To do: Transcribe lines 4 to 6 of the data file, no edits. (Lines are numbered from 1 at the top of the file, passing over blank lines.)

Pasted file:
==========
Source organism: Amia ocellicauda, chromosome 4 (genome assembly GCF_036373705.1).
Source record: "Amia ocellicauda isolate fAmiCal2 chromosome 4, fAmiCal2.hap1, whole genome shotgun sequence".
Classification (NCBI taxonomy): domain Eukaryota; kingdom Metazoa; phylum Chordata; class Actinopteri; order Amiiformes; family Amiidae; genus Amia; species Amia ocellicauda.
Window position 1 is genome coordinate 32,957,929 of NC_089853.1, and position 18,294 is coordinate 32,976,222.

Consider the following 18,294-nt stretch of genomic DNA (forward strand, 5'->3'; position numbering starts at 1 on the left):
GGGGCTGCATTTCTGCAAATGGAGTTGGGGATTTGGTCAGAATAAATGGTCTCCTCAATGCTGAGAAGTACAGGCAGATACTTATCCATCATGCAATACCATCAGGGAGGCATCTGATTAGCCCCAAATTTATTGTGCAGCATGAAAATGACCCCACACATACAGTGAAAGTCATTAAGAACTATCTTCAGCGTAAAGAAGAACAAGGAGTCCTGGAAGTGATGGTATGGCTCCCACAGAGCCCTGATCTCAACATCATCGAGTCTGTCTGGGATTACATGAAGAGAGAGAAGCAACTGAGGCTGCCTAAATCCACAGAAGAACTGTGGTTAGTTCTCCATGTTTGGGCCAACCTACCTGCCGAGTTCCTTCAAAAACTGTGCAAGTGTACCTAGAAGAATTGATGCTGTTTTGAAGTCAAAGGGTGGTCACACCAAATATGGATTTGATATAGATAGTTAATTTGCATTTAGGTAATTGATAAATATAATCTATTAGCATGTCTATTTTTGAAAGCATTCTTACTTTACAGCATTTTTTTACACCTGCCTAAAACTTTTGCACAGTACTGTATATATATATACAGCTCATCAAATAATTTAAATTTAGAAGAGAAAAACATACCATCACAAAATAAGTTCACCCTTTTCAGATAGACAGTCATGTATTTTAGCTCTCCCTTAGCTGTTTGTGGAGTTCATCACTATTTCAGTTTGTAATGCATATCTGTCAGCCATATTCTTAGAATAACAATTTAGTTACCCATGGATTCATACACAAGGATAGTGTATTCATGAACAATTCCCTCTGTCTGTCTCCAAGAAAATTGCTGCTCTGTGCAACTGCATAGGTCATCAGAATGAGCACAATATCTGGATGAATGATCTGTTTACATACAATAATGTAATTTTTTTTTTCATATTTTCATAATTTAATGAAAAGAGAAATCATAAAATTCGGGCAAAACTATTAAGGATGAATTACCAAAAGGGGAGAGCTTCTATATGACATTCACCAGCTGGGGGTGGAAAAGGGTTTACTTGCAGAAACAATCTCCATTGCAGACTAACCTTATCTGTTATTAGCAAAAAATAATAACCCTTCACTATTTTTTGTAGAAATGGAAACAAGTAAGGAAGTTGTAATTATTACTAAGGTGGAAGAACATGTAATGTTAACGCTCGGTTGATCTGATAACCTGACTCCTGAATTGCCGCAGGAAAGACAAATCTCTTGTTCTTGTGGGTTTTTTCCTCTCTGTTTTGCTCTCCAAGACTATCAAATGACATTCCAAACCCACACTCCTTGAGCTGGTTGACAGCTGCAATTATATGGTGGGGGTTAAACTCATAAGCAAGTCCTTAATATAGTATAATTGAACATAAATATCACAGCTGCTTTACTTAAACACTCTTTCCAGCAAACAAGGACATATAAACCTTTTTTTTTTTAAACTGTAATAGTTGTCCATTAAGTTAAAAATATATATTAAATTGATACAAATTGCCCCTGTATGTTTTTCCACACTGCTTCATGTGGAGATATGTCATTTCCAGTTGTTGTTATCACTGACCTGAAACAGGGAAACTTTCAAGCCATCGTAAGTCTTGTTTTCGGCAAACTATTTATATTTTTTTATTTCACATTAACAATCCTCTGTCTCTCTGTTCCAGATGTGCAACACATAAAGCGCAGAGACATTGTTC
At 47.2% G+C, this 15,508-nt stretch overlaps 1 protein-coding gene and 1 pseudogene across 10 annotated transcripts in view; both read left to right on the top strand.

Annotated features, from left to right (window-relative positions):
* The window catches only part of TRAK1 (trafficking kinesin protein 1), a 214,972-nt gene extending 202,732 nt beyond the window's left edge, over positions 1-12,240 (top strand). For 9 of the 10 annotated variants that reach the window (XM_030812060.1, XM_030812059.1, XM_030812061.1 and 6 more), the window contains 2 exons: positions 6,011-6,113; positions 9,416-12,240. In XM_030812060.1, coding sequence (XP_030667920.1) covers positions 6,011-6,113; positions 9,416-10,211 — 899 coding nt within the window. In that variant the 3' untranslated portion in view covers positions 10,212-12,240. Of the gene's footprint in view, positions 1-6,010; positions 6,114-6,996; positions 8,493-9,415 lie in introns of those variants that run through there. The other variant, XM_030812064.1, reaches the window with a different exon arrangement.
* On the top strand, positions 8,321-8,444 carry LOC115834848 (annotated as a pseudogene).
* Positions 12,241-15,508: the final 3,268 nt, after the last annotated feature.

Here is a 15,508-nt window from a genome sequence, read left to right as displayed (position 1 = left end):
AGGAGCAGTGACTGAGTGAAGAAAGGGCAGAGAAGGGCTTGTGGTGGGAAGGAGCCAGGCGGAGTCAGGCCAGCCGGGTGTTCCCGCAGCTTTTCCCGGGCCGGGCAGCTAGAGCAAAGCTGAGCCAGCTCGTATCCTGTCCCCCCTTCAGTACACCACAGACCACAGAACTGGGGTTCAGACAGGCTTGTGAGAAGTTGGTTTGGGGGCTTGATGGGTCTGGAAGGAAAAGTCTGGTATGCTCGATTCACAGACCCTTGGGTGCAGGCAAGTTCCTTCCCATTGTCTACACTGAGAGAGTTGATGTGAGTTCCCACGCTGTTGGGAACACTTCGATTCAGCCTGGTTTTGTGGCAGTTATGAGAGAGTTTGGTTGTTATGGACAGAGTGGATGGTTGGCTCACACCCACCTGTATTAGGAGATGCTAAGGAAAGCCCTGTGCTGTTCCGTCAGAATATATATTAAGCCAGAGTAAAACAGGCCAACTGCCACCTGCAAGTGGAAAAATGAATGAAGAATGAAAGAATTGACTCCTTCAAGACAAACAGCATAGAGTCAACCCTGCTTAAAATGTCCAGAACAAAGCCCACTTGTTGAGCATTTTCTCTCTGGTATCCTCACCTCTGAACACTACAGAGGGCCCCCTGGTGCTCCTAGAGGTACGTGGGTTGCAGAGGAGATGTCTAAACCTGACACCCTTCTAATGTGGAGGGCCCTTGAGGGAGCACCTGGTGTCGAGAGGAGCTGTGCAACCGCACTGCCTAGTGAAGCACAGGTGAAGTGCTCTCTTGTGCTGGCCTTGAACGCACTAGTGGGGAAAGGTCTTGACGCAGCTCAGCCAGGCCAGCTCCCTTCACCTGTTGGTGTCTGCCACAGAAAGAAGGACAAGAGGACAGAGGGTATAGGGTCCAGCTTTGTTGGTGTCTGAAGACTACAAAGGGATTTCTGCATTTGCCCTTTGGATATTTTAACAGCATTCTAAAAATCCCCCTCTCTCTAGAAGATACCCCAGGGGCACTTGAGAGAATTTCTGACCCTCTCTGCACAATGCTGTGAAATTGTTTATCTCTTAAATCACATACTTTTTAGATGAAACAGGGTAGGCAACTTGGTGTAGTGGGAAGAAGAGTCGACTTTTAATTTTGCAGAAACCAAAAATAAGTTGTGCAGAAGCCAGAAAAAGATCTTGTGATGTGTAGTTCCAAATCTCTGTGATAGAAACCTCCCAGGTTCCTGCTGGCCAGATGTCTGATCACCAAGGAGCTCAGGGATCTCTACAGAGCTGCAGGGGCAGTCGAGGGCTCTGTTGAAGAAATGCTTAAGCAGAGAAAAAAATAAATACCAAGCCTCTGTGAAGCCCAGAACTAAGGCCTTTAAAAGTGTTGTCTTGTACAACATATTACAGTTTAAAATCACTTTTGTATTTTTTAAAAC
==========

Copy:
Window position 1 is genome coordinate 32,957,929 of NC_089853.1, and position 18,294 is coordinate 32,976,222.

Consider the following 18,294-nt stretch of genomic DNA (forward strand, 5'->3'; position numbering starts at 1 on the left):
GGGGCTGCATTTCTGCAAATGGAGTTGGGGATTTGGTCAGAATAAATGGTCTCCTCAATGCTGAGAAGTACAGGCAGATACTTATCCATCATGCAATACCATCAGGGAGGCATCTGATTAGCCCCAAATTTATTGTGCAGCATGAAAATGACCCCACACATACAGTGAAAGTCATTAAGAACTATCTTCAGCGTAAAGAAGAACAAGGAGTCCTGGAAGTGATGGTATGGCTCCCACAGAGCCCTGATCTCAACATCATCGAGTCTGTCTGGGATTACATGAAGAGAGAGAAGCAACTGAGGCTGCCTAAATCCACAGAAGAACTGTGGTTAGTTCTCCATGTTTGGGCCAACCTACCTGCCGAGTTCCTTCAAAAACTGTGCAAGTGTACCTAGAAGAATTGATGCTGTTTTGAAGTCAAAGGGTGGTCACACCAAATATGGATTTGATATAGATAGTTAATTTGCATTTAGGTAATTGATAAATATAATCTATTAGCATGTCTATTTTTGAAAGCATTCTTACTTTACAGCATTTTTTTACACCTGCCTAAAACTTTTGCACAGTACTGTATATATATATACAGCTCATCAAATAATTTAAATTTAGAAGAGAAAAACATACCATCACAAAATAAGTTCACCCTTTTCAGATAGACAGTCATGTATTTTAGCTCTCCCTTAGCTGTTTGTGGAGTTCATCACTATTTCAGTTTGTAATGCATATCTGTCAGCCATATTCTTAGAATAACAATTTAGTTACCCATGGATTCATACACAAGGATAGTGTATTCATGAACAATTCCCTCTGTCTGTCTCCAAGAAAATTGCTGCTCTGTGCAACTGCATAGGTCATCAGAATGAGCACAATATCTGGATGAATGATCTGTTTACATACAATAATGTAATTTTTTTTTTCATATTTTCATAATTTAATGAAAAGAGAAATCATAAAATTCGGGCAAAACTATTAAGGATGAATTACCAAAAGGGGAGAGCTTCTATATGACATTCACCAGCTGGGGGTGGAAAAGGGTTTACTTGCAGAAACAATCTCCATTGCAGACTAACCTTATCTGTTATTAGCAAAAAATAATAACCCTTCACTATTTTTTGTAGAAATGGAAACAAGTAAGGAAGTTGTAATTATTACTAAGGTGGAAGAACATGTAATGTTAACGCTCGGTTGATCTGATAACCTGACTCCTGAATTGCCGCAGGAAAGACAAATCTCTTGTTCTTGTGGGTTTTTTCCTCTCTGTTTTGCTCTCCAAGACTATCAAATGACATTCCAAACCCACACTCCTTGAGCTGGTTGACAGCTGCAATTATATGGTGGGGGTTAAACTCATAAGCAAGTCCTTAATATAGTATAATTGAACATAAATATCACAGCTGCTTTACTTAAACACTCTTTCCAGCAAACAAGGACATATAAACCTTTTTTTTTTTAAACTGTAATAGTTGTCCATTAAGTTAAAAATATATATTAAATTGATACAAATTGCCCCTGTATGTTTTTCCACACTGCTTCATGTGGAGATATGTCATTTCCAGTTGTTGTTATCACTGACCTGAAACAGGGAAACTTTCAAGCCATCGTAAGTCTTGTTTTCGGCAAACTATTTATATTTTTTTATTTCACATTAACAATCCTCTGTCTCTCTGTTCCAGATGTGCAACACATAAAGCGCAGAGACATTGTTC